Filmmaker spoke with several people in the Cedar Riverside neighborhood of Minneapolis, Minnesota.
Filmmaker Ami Horowitz traveled to a Somali neighborhood in Minneapolis, Minn., to ask Muslims about their feelings on the United States, Sharia law, and where they prefer to live.
Horowitz spoke with several people in the Cedar Riverside neighborhood and gathered their thoughts on whether or not it is easy to be a Muslim in America. “It’s easy to be Muslim in America,” one said. The presenter then asked an elementary school-age boy if it was easy or tough to go to school as a Muslim. “It’s not tough at all,” the boy replied.
“This is a free country, that’s the beauty of it. We love America. I mean you know, it’s a great country. Freedom of speech, freedom of choice of your religion. So we don’t have any issues,” another man said.When Horowitz asked residents if they preferred to live under American law or Sharia law, the tone started to change. “Sharia law,” said one man in sunglasses. Another man holding coffee agreed: “I’m a Muslim, I prefer Sharia law.” Added another: “Sharia law, yes.”
A man in a Brooklyn Nets hat with dreadlocks concurred: “Of course, yeah.” Horowitz then asked if most of his friends feel the same way. “Yeah of course, if you’re Muslim, yeah,” the man said. The elementary school-age boy agreed:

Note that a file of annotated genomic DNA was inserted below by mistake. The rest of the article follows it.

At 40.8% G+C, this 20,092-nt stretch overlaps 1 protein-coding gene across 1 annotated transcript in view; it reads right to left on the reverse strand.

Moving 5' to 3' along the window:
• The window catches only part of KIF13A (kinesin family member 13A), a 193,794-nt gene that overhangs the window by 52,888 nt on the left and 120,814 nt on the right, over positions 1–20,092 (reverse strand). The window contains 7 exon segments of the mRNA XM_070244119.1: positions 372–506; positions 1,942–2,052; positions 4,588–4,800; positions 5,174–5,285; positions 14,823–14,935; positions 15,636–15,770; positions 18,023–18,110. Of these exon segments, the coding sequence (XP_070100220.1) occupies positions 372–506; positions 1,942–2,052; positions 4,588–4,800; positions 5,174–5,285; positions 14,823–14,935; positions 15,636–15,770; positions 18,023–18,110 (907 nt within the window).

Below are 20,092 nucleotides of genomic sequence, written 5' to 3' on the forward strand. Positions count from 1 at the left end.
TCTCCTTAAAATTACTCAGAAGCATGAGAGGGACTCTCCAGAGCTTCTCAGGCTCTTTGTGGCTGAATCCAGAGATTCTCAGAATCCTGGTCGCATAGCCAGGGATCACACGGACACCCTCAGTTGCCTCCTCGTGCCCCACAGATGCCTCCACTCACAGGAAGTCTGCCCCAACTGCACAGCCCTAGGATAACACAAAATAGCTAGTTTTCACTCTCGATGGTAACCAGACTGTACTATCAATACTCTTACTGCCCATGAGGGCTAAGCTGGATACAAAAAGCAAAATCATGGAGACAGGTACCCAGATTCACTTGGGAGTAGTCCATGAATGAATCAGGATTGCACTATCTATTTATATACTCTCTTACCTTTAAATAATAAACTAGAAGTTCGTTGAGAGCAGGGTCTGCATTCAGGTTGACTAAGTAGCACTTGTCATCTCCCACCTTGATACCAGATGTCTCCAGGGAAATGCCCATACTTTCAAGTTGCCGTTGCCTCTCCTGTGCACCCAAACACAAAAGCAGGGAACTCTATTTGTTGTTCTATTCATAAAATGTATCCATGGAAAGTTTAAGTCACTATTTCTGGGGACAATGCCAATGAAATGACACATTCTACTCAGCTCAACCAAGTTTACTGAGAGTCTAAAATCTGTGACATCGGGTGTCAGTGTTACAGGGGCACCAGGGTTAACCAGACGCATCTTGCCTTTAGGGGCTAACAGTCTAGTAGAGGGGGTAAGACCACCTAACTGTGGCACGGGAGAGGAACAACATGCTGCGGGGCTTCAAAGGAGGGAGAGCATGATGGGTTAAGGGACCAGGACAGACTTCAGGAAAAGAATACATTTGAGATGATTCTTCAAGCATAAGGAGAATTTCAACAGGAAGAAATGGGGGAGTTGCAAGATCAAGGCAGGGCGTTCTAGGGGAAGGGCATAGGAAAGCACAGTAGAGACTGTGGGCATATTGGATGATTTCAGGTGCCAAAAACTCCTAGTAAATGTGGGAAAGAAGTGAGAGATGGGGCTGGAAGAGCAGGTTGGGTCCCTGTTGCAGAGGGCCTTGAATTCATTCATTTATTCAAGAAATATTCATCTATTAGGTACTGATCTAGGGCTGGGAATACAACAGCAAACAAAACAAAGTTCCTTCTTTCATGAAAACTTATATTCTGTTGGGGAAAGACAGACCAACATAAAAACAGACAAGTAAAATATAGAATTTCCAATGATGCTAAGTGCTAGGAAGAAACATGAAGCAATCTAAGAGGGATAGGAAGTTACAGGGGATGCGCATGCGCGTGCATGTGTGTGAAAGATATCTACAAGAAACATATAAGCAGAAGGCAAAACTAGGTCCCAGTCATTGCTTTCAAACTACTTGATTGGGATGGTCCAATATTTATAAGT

Sharia law, it says that if you steal something, they cut off your hand. So basically, they can leave their stores’ doors open. Nobody is going to steal anything because Sharia is so tight. Usually they don’t do anything. The smallest things usually have big consequences.
Horowitz also gathered thoughts on the “Draw Muhammed” contests that have been sprouting up across the country, including in Texas and Arizona. “That really pisses me off, you know what I mean?” said the man in the Nets hat. “Because they know it’s a button to push.”
“That makes me angry,” added the gentleman in the sunglasses. “It’s just that everyone gets this big freedom and they don’t see that they’re freedom that they’re getting is causing chaos and hatred towards other people.”
Horowitz then asked if it would be better to ban all mockery of the Prophet Muhammed. The man and every subsequent person Horowitz asked answered in the affirmative.
In conclusion, Horowitz asked several of his interviewees whether they preferred to live in America or a Muslim country. “I would rather live in a Muslim country with my people,” said the man in the hat.
The boy concurred, preferring to live in Saudi Arabia, while the man in sunglasses preferred Somalia. “Even though I have all the freedom,” he said.